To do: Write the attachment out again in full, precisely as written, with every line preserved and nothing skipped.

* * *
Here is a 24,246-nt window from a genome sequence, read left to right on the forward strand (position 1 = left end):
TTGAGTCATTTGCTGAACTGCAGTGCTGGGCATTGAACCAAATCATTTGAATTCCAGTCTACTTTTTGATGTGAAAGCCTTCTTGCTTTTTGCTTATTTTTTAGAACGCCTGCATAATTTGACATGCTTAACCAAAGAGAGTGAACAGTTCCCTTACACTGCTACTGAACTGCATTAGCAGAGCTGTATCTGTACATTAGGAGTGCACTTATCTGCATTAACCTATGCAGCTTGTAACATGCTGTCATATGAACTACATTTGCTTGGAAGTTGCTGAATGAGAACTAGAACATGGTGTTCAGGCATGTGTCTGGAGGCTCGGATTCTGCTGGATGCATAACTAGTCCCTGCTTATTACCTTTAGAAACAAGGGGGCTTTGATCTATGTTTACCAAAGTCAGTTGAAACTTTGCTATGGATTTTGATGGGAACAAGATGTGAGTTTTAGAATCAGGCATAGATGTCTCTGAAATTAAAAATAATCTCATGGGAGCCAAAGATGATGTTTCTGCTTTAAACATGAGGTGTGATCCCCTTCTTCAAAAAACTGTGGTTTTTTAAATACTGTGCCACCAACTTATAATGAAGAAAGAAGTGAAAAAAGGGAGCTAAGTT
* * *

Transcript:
Here is a 24,246-nt window from a genome sequence, read left to right on the forward strand (position 1 = left end):
TTGAGTCATTTGCTGAACTGCAGTGCTGGGCATTGAACCAAATCATTTGAATTCCAGTCTACTTTTTGATGTGAAAGCCTTCTTGCTTTTTGCTTATTTTTTAGAACGCCTGCATAATTTGACATGCTTAACCAAAGAGAGTGAACAGTTCCCTTACACTGCTACTGAACTGCATTAGCAGAGCTGTATCTGTACATTAGGAGTGCACTTATCTGCATTAACCTATGCAGCTTGTAACATGCTGTCATATGAACTACATTTGCTTGGAAGTTGCTGAATGAGAACTAGAACATGGTGTTCAGGCATGTGTCTGGAGGCTCGGATTCTGCTGGATGCATAACTAGTCCCTGCTTATTACCTTTAGAAACAAGGGGGCTTTGATCTATGTTTACCAAAGTCAGTTGAAACTTTGCTATGGATTTTGATGGGAACAAGATGTGAGTTTTAGAATCAGGCATAGATGTCTCTGAAATTAAAAATAATCTCATGGGAGCCAAAGATGATGTTTCTGCTTTAAACATGAGGTGTGATCCCCTTCTTCAAAAAACTGTGGTTTTTTAAATACTGTGCCACCAACTTATAATGAAGAAAGAAGTGAAAAAAGGGAGCTAAGTT